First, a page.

Lady Sarah, I soon found, was raised to this visit by Lady Betty; who has health enough to allow her to look out of herself, and out of her own affairs, for business. Yet congratulation to Lord M. on his amendment [spiteful devils on both accounts!] was the avowed errand. But coming in my absence, I was their principal subject; and they had opportunity to set each other's heart against me.

Simon Parsons hinted this to me, as I passed by the steward's office; for it seems they talked loud; and he was making up some accounts with old Pritchard,

However, I hastened to pay my duty to them.--Other people not performing theirs, is no excuse for the neglect of our own, you know.

And now I enter upon my Trial.

WITH horrible grave faces was I received. The two antiques only bowed their tabby heads; making longer faces than ordinary; and all the old lines appearing strong in their furrowed foreheads and fallen cheeks; How do you, sir? and, How do you, Mr. Lovelace? looking all round at one another, as who should say, do you speak first: and, do you for they seemed resolved to lose no time.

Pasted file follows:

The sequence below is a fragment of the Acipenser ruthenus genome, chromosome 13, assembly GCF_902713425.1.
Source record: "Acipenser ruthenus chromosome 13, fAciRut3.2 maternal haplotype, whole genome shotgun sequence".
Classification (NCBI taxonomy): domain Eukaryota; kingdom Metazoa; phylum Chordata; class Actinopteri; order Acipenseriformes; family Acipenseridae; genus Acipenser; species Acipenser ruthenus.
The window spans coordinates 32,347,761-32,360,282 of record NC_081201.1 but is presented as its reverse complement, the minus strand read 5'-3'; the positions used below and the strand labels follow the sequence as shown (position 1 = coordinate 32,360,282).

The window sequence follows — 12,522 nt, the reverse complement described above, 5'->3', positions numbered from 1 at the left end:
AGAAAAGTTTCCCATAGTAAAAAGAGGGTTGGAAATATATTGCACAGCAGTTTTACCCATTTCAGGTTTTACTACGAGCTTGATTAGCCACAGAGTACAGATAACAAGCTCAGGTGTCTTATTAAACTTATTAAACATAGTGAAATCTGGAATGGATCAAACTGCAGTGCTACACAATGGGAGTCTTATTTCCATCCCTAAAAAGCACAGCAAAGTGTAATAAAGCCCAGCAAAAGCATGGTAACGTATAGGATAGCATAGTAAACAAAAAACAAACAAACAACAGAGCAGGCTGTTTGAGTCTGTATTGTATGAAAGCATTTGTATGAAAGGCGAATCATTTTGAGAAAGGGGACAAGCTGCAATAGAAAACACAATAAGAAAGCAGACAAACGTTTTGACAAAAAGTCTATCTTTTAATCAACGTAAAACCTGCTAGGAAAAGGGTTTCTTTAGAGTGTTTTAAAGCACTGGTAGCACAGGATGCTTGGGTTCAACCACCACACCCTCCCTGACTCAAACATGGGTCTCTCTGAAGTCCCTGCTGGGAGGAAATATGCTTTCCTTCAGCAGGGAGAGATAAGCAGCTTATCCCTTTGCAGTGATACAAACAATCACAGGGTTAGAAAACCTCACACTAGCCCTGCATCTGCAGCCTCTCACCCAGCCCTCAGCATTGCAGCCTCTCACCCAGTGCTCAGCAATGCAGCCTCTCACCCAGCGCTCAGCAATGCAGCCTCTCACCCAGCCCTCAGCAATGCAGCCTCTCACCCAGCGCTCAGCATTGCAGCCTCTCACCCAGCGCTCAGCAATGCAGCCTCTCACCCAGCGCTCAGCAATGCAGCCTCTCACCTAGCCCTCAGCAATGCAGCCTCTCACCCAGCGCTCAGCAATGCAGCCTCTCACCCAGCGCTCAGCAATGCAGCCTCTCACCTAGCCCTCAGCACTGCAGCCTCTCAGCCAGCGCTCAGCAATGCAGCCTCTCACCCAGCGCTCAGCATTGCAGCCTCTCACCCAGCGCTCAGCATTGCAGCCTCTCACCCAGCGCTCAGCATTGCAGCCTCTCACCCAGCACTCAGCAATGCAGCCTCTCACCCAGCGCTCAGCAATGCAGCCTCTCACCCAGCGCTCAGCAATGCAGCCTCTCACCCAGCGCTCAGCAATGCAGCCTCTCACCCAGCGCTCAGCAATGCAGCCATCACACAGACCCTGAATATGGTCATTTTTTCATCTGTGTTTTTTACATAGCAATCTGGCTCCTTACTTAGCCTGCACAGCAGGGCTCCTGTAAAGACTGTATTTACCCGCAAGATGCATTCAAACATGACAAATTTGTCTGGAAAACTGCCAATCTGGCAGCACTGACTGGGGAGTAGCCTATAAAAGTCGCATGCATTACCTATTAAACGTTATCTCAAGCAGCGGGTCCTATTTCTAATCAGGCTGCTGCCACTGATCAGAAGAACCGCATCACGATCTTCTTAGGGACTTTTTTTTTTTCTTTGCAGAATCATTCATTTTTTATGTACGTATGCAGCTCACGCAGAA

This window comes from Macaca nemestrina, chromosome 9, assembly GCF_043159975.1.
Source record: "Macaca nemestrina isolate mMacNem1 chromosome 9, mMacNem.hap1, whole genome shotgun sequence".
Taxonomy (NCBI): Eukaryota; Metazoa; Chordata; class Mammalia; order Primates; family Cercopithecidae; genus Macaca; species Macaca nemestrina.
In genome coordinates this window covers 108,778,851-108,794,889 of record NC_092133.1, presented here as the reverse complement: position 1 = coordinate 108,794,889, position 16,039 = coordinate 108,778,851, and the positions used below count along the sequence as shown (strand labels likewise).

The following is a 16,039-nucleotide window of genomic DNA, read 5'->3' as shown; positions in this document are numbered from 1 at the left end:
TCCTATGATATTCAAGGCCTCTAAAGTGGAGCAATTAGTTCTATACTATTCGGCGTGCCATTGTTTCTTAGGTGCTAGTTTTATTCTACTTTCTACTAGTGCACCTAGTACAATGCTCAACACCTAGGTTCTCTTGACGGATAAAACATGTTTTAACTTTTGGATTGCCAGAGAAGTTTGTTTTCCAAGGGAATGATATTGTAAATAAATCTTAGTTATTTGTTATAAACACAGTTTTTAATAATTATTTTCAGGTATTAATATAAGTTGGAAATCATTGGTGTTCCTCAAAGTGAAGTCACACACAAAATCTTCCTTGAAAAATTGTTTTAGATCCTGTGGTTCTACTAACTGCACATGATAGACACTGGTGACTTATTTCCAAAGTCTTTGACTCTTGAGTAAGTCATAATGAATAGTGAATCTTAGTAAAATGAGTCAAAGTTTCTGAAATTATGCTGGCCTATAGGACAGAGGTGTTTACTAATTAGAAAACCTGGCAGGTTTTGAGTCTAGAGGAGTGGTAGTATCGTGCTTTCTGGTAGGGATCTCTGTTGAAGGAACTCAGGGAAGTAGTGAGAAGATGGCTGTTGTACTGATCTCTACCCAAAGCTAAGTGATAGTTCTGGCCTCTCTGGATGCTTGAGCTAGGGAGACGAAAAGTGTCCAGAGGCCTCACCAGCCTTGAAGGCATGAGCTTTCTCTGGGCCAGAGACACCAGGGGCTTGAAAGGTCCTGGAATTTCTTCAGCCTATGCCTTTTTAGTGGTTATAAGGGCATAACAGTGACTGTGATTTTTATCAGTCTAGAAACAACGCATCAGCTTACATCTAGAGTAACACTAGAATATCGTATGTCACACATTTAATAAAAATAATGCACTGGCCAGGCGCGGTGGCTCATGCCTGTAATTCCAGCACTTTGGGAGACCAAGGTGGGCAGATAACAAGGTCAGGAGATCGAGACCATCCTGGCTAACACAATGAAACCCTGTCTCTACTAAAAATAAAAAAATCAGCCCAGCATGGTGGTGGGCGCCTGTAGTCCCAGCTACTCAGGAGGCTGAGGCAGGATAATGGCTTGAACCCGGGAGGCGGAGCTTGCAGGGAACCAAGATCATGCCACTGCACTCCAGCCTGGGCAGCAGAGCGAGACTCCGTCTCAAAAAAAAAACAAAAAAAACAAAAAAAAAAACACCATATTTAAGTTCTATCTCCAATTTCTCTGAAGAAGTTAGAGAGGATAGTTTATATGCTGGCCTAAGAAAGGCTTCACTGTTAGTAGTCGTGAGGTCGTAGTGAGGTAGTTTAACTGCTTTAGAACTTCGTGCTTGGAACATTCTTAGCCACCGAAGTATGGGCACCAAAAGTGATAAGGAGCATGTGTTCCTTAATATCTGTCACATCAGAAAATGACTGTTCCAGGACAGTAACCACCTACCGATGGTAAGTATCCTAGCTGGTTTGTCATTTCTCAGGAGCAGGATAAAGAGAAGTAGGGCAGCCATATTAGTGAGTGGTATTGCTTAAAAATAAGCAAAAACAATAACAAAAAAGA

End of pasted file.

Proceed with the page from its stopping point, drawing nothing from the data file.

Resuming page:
I had nothing for it, but an air as manly, as theirs was womanly. Your servant, madam, to Lady Betty; and, Your servant, madam-I am glad to see you abroad, to Lady Sarah.

I took my seat. Lord M. looked horribly glum; his fingers claspt, and turning round and round, under and over, his but just disgouted thumbs; his sallow face, and goggling eyes, cast upon the floor, on the fire-place, on his two sisters, on his two nieces, by turns, but not once deigning to look upon me.

Then I began to think of the laudanum, and wet cloth, I told thee of long ago; and to call myself in question for a tenderness of heart that will never do me good.

At last, Mr. Lovelace!-Cousin Lovelace !Hem !—Hem !—I am sorry, very sorry, hesitated Lady Sarah, that there is no hope of your ever taking up

What's the matter now, madam?